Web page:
Soong Mayling (
One clue to this could be gleaned simply by looking at the guest list.
The Minister of National Defense, the heads of the China Youth Corps and the National Women's League and KMT heavyweights all attended the historical conference on Madame Chiang Kai-shek's life and times. And her grandson, KMT secretary-general John Chang (
The fact that politicians, historians and the general public disagree on what her contribution actually was, only serves to show that Madame Chiang Kai-shek and the circles she moved in continue to fascinate people.
"People love her, people hate her, they think she's a goddess, a dragon lady ... In the States you have the Kennedys, and England has a royal family ... [the Soongs] are very similar," said Laura Tyson, a journalist researching a biography of Madame Chiang.
Born into history
A member of one of China's most powerful and wealthy families, foreign educated, sister to a former premier and finance minister, sister-in-law to Sun Yat-sen (孫???s) and another former premier, Soong -- who may soon see her third century -- has spent much of her life chained to China's, and Taiwan's, history.
What her role actually was, however, is perhaps more difficult to pin down.
"She's a very complicated, multidimensional woman," said Lin Po-wen (
Born in Guangdong province in 1897 to former Methodist missionary Charles Jones Soong (宋?l?? and his wife, Soong Mei-ling was one of the few women during the era to receive formal education. She spent 10 years in the US, and graduated from Wellesley College in 1917.
Ten years later, her marriage to Generalissimo Chiang Kai-shek (
During World War II, she played an active role in drawing foreign attention to the Chinese war of resistance against the Japanese, acting as a spokesperson for the KMT regime and forming an important part of its image abroad.
She befriended Time and Life magazine publisher Henry Luce, who became the core of the US "China lobby," and was a frequent guest of Eleanor and Franklin Roosevelt at the White House.
Many of the presenters at the conference were old friends, such as Yan Cho-yun (
"I think she's a great woman," said Alex Wen-yi Cho (
"When you look at her in the context of her era she was quite revolutionary. An educated woman," said Diana Lary, a military and social historian at the University of British Columbia in Vancouver who spoke at the conference.
"The attention she drew to the war in China had an amazing impact abroad," she said.
Other historians have perhaps been less kind to Madame Chiang than those speaking at the conference this week.
Sterling Seagrave, whose 1985 book The Soong Dynasty chronicles the history of her family, describes her as a silently complicit partner in her husband's regime who was "politically at home on the far right."
"She was full of ideas and energy, but there was a limit to what she could achieve by herself. Chiang proffered power," Seagraves wrote, citing the Chinese adage about the three Soong sisters that "one loved money, one loved power and one loved China."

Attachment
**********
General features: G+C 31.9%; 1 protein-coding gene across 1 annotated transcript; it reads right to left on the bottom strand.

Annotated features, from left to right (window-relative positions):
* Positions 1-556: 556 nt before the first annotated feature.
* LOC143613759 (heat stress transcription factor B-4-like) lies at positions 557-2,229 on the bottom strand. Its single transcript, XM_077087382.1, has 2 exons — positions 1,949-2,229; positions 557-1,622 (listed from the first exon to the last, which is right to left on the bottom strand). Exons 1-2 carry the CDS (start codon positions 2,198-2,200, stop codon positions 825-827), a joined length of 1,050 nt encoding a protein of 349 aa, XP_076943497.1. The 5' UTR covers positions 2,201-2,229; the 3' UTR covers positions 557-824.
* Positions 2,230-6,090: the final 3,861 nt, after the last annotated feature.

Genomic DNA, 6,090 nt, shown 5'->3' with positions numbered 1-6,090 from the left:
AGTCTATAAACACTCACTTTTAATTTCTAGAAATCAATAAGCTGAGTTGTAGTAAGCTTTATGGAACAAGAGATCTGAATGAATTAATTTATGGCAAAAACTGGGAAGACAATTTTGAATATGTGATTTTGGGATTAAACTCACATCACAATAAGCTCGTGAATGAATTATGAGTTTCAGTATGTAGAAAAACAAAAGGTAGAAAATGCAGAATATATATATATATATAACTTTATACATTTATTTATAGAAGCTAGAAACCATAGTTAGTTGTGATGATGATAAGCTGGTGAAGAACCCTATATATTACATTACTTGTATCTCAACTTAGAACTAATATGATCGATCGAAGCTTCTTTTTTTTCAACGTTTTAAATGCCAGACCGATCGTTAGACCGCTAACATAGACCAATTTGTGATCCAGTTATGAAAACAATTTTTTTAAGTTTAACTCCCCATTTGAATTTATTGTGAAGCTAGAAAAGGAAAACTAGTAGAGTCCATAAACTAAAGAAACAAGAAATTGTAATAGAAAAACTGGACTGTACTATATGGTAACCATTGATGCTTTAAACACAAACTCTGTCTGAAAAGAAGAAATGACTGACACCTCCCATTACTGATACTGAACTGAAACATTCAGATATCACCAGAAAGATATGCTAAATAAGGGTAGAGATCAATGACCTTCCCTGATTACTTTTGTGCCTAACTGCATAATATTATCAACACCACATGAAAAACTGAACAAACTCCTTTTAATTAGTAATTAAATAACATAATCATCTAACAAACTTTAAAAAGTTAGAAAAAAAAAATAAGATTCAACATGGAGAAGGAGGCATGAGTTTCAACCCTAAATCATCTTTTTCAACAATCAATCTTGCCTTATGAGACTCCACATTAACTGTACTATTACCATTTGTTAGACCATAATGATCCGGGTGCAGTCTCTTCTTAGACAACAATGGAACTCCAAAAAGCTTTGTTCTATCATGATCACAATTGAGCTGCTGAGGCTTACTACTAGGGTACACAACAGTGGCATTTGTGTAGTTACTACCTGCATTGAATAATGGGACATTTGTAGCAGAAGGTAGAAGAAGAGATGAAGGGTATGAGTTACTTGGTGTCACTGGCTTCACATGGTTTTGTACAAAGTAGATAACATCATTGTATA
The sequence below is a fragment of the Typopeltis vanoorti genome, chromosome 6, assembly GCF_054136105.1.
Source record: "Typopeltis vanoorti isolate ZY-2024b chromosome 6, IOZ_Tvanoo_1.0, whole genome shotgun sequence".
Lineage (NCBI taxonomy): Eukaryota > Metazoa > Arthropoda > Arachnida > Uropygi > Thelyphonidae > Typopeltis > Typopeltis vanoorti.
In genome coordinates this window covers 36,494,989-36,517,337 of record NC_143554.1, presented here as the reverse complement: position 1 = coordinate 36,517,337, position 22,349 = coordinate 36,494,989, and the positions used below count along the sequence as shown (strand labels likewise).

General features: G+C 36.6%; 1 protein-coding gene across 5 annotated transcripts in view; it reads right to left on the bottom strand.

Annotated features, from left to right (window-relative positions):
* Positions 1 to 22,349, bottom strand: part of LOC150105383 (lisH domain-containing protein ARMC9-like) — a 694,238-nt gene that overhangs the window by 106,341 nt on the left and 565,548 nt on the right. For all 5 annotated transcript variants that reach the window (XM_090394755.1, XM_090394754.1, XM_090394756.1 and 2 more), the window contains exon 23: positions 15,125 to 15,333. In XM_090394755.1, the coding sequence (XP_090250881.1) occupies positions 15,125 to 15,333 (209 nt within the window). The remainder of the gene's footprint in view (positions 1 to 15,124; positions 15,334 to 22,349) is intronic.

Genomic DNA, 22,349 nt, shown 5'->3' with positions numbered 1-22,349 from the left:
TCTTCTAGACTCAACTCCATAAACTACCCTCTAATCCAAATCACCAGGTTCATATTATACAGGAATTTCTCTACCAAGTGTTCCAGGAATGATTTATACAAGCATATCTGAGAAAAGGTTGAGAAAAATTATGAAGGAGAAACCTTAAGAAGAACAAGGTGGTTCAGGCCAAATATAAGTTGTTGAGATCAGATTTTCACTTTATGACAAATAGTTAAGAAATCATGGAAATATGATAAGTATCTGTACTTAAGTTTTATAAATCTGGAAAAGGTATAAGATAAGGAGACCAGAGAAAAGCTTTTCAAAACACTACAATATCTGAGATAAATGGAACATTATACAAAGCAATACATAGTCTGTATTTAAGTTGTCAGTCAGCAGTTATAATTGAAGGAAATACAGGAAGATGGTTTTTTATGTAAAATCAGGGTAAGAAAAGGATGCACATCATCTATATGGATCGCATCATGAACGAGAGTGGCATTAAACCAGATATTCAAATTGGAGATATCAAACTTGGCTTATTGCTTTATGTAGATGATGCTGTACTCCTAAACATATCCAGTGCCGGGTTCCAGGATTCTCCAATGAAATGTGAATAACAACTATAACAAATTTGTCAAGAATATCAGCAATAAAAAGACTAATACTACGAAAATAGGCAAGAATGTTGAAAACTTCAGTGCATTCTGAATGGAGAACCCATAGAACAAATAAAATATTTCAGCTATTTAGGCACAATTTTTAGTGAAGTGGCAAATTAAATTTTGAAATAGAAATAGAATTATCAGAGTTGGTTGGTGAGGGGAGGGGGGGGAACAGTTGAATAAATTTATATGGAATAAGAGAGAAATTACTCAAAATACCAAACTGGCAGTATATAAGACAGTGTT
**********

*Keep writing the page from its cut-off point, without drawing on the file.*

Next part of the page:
Tyson said controversy persists over Soong's political views during the Chiang era.
"She talked about how wonderful democracy was, but tolerated a regime that was anything but democratic," she said.
But the image of Soong Mei-ling as an ambitious political player is perhaps an oversimplified one, Tyson said.
"I don't think she was personally or politically ambitious ... she had charisma, she had charm, she was a marvellous talker ... I think she knew that and she used that," Tyson said.
Soong's recent reclusivity doesn't make it easy to clarify these and other questions about her role in many historical developments.
Since Soong moved to New York in 1975, after her husband's death, she and her family have closely guarded her privacy and limited her contact with the media.
Her rare public appearances are for her pet causes, such as the National Palace Museum's travelling exhibition at the Metropolitan Museum in New York in 1996.
`The Eternal Madame'
Although she has been largely out of sight for the last 25 years, she is not out of mind for the people at this week's conference.
"Mainlanders, even Taiwanese have a nostalgic feeling toward Soong Mei-ling, but it's not worship," Lin said.
It's impossible to tell whether Chiang Kai-shek's former secretary Chin Hsiao-yi (
But nostalgia was certainly thick in the air, where recordings of her speeches in English played beside cases full of her military decorations.
Older mainlanders at the conference wandered past photographs from the KMT's archives bearing the heading "The Eternal Madame," occasionally pointing out old friends and elaborating on connections between political players.
Speeches and comments at the conference were peppered with personal anecdotes and thick with emotion. One conference guest suggested compiling a book or album of her quotations as had been done for her sister Soong Ching-ling (
Despite the reverence shown at the conference, Soong's influence is now, observers said, largely historical.
"Her age, her dynasty is gone," said Lin.
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